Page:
Africentric high school has low turnout

TDSB blames late publicity for six-student class

After years of academic research, intense media scrutiny and rowdy debates, Toronto’s first Africentric high school class has launched in Scarborough — with six students.

Officials are blaming delays in promoting the program, which follows the elementary-level Africentric school that launched in 2009 and counts over 200 pupils and a waiting list.

The Toronto District School Board planned to kick off the high school program in 2013, but decided last spring to run a pilot program. Grade 8 students were notified in June, months after most had picked their high schools.

The Africentric programs offer students of any race a curriculum that highlights achievements of African-Canadians. The board designed the schools after community pressure to address both an alarming 40 per cent dropout rate among black high schoolers and a Eurocentric curriculum.

Starting this month, six high school students are participating in the Leonard Braithwaite program, named after Ontario’s first black member of the provincial parliament, who died in March. They’ll be taught the same Grade 9 topics as other Toronto youth, but their courses will use examples of black inventors, artists and political figures.

The program is hosted by Winston Churchill Collegiate in Scarborough, near Kennedy Road and Lawrence Avenue East, chosen after community opposition at the board’s original choice of Oakwood Collegiate, just west of the city’s centre. Five of the program’s students were already planning to go to the Scarborough school, while one transferred from the Catholic school board.

The school falls under Trustee David Smith, who represents Scarborough Centre (Ward 19). Smith did not reply to interview requests but has told other media he supports the program and believes it will gain popularity.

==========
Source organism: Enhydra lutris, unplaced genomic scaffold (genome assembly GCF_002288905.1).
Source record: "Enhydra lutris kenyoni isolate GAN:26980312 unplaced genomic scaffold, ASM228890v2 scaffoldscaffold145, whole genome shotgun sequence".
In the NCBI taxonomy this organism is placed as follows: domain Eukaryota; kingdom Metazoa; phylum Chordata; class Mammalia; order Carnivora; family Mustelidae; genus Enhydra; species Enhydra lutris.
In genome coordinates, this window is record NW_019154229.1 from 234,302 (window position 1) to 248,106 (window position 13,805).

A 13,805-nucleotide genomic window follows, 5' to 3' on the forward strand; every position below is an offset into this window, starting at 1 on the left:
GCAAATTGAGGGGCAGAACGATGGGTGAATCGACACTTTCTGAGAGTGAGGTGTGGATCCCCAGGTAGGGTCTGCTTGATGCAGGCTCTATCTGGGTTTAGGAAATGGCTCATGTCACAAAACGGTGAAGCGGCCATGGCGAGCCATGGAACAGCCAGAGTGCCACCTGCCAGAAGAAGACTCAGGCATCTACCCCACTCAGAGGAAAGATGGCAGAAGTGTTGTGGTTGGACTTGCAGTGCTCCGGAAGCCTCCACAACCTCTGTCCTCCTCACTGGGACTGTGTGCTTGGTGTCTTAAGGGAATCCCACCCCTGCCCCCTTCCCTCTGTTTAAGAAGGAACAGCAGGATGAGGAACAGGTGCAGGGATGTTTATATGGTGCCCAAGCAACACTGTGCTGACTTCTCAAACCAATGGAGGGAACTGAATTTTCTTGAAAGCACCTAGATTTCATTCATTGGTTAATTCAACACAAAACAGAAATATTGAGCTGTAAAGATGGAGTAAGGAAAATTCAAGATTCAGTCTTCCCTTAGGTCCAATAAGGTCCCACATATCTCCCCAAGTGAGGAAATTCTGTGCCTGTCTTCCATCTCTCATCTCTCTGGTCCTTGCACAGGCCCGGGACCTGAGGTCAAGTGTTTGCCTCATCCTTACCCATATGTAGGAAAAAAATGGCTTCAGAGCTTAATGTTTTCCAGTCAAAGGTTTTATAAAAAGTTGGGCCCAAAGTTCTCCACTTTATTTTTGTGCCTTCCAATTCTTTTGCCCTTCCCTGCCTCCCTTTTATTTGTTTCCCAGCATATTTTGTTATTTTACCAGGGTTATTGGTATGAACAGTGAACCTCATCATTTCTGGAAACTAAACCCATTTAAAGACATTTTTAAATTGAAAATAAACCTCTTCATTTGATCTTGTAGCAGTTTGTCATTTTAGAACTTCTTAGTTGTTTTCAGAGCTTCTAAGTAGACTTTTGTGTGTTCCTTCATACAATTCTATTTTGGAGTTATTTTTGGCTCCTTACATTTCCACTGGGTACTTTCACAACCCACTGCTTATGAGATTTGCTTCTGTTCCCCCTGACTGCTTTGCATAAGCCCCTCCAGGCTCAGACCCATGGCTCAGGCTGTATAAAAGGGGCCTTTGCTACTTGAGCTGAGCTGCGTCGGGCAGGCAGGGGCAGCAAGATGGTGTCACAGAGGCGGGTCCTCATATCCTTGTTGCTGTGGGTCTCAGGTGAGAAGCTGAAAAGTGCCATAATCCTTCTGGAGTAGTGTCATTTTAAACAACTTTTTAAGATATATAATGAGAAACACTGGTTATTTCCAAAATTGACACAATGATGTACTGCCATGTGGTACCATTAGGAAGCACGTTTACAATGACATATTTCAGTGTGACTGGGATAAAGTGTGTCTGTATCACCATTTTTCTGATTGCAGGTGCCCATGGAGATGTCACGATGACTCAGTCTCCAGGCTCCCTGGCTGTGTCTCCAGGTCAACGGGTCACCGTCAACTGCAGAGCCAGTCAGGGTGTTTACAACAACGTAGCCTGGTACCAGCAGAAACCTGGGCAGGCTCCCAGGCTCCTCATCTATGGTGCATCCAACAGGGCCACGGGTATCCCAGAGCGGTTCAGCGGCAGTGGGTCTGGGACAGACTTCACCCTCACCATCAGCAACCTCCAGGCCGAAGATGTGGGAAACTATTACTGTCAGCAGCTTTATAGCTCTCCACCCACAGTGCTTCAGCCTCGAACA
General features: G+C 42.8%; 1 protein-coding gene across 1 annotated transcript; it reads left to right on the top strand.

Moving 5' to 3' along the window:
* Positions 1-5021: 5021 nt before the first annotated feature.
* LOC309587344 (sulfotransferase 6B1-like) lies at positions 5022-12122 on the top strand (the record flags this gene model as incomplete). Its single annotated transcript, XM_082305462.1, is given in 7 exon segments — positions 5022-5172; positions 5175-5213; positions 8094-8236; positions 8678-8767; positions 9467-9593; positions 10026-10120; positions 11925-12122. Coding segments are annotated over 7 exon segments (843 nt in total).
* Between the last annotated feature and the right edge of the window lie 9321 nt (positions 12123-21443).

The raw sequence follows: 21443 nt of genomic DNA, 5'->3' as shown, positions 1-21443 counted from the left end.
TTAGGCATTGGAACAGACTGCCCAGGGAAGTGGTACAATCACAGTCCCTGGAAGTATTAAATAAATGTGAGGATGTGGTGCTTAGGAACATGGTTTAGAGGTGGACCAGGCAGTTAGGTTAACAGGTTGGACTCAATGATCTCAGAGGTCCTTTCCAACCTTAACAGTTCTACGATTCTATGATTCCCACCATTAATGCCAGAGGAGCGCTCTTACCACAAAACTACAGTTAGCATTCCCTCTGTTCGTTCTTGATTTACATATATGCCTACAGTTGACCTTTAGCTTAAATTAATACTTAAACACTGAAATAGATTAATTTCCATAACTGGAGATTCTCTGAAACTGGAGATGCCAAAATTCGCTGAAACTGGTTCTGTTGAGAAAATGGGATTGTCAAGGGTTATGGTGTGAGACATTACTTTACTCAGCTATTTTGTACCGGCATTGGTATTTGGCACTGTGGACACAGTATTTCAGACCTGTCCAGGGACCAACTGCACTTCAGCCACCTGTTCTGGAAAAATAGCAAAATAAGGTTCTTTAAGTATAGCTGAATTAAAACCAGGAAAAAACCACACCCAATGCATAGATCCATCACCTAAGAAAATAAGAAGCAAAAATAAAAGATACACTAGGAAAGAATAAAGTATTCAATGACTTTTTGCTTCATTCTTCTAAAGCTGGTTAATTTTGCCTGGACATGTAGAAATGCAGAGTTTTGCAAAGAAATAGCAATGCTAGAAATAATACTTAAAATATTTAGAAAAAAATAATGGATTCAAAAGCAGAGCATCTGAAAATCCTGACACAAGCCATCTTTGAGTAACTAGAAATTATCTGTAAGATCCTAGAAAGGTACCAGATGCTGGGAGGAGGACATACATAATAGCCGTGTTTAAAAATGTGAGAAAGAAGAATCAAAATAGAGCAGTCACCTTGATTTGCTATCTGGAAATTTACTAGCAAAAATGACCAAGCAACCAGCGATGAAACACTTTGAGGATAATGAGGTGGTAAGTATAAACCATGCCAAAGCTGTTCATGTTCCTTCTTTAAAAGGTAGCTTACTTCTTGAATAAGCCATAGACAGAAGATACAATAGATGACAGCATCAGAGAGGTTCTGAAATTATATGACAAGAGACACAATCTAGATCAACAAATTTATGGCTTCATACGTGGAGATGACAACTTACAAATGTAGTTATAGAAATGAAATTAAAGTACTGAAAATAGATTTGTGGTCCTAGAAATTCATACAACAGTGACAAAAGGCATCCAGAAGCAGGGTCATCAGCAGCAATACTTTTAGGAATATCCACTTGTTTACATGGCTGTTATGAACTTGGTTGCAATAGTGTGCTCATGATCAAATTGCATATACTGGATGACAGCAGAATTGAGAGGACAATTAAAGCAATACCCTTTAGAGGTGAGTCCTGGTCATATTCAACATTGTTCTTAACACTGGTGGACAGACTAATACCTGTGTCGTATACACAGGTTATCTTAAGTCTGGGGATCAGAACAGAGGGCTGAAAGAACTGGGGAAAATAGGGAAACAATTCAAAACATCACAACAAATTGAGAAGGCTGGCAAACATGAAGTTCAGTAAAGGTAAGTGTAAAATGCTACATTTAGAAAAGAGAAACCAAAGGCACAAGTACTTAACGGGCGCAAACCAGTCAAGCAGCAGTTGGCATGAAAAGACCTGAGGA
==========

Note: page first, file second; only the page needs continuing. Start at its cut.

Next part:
Mari Rutka, trustee for Willowdale (Ward 12), spoke against the program when it was proposed. She said she still has reservations about the program but respects her colleagues’ authority.

“I actually believe, and still believe, that we are better educated if we’re taught together,” Rutka said. “I think it’s better to learn about different cultures, and I hope that gets done in all schools.”

The Africentric high school was subject of a recent Toronto Sun editorial that noted $75,000 has already been spent on the program. Board documents issued this week show that a third of the expenses went to drafting a curriculum, while most of the rest went to retrofitting and moving classrooms.

With 60 students originally expected, only one of the three teachers assigned to the program has been kept on the file. TDSB director Chris Spence admits the program was promoted late, but is optimistic about its future.

“Our focus this fall will be to further promote this opportunity to students and parents — both in Toronto and beyond,” he said in a statement to The Scarborough Observer. “We’re confident that more students will sign up for the second semester.”

The program is part of Spence’s vision of providing students with unique learning environments. The board launched an academies program this fall that offers Grade 4-6 students courses that highlight topics like vocal talent, female leadership and physical learning.

Recently, the TDSB has begun studying a community proposal for a queer-centric high school, though only initial discussions have taken place.